Dr. Douglas said that the criminal justice system will continue to handle existing criminals, but society’s challenge, however, is to create an environment that does not produce a never-ending stream of new criminals.

“And this requires us to promote those habits, both minor and major, that enhance our own people’s dignity, their humanity, their automatic differentiation between the appropriate and the inappropriate – from earliest childhood to very old age.  And it requires us to recognize and reject those specific habits that speed a society’s downward slide which we want to stop,” he said at the opening session.

“I ask that as we discuss gang and gun violence, we look beyond the immediacy of the stabbing and shooting and killing to see that these acts are the final manifestations of lifetimes of no controls, no restraints, no standards, too much space being given to our young people with no guidance to them.  Lifetimes of waywardness and lawlessness.  Lifetimes of human behaviour that is running amok.  If we accept and understand that, then we can then begin to work backwards and identify those ways in which all of us may have been unthinkingly accepting, encouraging, or endorsing that wayward, wild, and “own-way” behaviors, not realizing the power of these behaviours to take root, grow into a broader societal slackness”¦.coarseness”¦.and then harden into unthinking brutality that we are seeing,” said the Prime Minister and Minister of National Security to the participants which included the clergy, political leaders, lawyers, judicial officers, police officers, parents, youths, educators and guidance counselor.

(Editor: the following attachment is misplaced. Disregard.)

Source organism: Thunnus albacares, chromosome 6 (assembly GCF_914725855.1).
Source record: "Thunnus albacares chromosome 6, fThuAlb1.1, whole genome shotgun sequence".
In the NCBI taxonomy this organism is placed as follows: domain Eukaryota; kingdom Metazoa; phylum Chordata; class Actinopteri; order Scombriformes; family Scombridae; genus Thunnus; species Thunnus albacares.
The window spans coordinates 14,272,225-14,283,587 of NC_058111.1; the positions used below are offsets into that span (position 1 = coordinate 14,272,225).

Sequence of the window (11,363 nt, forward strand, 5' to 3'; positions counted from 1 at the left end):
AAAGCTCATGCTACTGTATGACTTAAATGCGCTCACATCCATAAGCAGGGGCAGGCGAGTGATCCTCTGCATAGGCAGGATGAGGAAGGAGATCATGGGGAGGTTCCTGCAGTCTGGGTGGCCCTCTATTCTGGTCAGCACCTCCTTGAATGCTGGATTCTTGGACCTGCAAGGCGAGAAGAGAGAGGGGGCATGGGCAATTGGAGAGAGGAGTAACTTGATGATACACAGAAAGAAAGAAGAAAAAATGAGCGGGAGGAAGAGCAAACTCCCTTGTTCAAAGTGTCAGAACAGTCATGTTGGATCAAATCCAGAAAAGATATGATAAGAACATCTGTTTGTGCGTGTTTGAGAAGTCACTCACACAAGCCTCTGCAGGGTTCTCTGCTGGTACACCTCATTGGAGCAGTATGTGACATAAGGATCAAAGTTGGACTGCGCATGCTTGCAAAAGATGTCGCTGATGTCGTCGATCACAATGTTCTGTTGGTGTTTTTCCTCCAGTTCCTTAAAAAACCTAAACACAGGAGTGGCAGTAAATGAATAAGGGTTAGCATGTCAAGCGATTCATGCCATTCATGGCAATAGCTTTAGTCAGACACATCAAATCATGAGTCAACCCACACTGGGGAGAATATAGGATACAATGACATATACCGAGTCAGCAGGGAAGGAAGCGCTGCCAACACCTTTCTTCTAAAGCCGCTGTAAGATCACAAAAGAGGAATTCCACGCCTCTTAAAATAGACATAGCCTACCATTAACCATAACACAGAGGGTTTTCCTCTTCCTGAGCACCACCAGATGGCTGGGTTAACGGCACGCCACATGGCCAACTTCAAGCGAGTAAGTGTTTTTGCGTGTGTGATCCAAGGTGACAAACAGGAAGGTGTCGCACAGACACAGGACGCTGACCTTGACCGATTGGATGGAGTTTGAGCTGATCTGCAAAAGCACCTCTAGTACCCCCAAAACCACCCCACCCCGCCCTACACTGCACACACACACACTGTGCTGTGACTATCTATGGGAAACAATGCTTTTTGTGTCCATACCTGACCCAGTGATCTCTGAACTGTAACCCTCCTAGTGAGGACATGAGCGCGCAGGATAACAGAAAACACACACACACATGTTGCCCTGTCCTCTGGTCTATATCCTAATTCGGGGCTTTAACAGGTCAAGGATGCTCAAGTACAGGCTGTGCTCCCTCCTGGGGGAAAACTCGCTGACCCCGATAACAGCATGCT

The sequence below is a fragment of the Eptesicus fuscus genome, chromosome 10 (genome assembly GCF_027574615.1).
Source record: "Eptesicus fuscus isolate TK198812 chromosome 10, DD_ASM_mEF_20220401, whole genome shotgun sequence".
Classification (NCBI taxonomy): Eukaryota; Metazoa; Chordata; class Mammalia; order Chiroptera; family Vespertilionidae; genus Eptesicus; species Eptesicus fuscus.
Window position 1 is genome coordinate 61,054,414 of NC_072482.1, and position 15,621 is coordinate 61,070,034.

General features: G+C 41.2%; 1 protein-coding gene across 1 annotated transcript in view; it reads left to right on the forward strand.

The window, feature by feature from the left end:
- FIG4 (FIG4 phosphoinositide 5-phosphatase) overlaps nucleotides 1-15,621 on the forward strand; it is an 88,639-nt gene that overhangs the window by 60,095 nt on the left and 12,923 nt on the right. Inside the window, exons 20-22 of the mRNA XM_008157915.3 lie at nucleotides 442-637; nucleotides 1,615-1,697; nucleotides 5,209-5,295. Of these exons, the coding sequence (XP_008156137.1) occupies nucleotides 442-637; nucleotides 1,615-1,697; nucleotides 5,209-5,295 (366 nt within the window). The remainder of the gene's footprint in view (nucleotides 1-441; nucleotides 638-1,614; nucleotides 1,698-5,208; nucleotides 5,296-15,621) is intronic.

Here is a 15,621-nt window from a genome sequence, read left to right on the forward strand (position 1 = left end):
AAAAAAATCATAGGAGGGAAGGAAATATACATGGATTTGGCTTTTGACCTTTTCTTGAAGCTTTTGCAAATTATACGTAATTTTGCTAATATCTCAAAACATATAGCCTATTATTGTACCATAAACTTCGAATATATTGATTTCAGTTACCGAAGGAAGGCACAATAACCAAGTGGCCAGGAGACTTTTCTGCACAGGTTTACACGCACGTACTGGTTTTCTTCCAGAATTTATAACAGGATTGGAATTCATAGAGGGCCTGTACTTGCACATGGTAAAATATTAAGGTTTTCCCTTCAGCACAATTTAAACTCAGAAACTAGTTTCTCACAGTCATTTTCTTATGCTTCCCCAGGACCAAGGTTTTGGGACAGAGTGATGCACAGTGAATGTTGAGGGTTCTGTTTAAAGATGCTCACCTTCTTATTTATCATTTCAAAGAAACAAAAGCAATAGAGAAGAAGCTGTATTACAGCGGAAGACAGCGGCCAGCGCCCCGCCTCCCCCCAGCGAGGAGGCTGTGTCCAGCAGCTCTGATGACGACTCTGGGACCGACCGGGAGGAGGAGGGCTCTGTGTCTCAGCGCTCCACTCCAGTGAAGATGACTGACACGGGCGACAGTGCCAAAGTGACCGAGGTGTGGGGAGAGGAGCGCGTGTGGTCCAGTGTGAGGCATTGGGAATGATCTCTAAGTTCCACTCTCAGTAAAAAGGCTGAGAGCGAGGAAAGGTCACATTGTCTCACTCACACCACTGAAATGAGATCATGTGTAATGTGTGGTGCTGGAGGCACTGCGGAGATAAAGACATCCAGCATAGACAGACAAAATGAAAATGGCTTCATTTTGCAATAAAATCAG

“The physician that is still in me asks that we not simply lament the obviousness of the disease.  Instead, I ask that we get down to the more difficult work of identifying the far less obvious that is the truly deadly bacterium, virus, or pathogen that caused this particular disease.  It is not the guns that are our problem.  It is not the drugs that are our problem.  It is the factors that damaged the minds”¦.and damaged the souls”¦.and damaged the psyches that now reach for the drugs”¦.and reach for the guns”¦.that are our problem.         And in order to identify and eradicate these factors, each and every one of us must step forward to do our part,” said Dr. Douglas.

Prime Minister Douglas thanked the Honourable Mark Brantley, Leader of the Opposition, for the time and energy he has invested in analyzing the issue of crime and violence, and for the insights and recommendations that he has shared with his government.

He also thanked the Honourable Joseph Parry, Premier of Nevis, “who has given every indication of his commitment to be a steady and reliable partner on this path on which we are about to embark.”

Following the presentations including situational analyses by Commissioner of Police, Mr. Austin Williams, FBI Representative, Mr. Mark  Mershon and Criminologist and terrorism Expert, Dr. Lionel Rawlins, the 250 participants, who were divided into groups spent the next three hours in intense discussion before submitting their recommendations by their respective rapporteurs.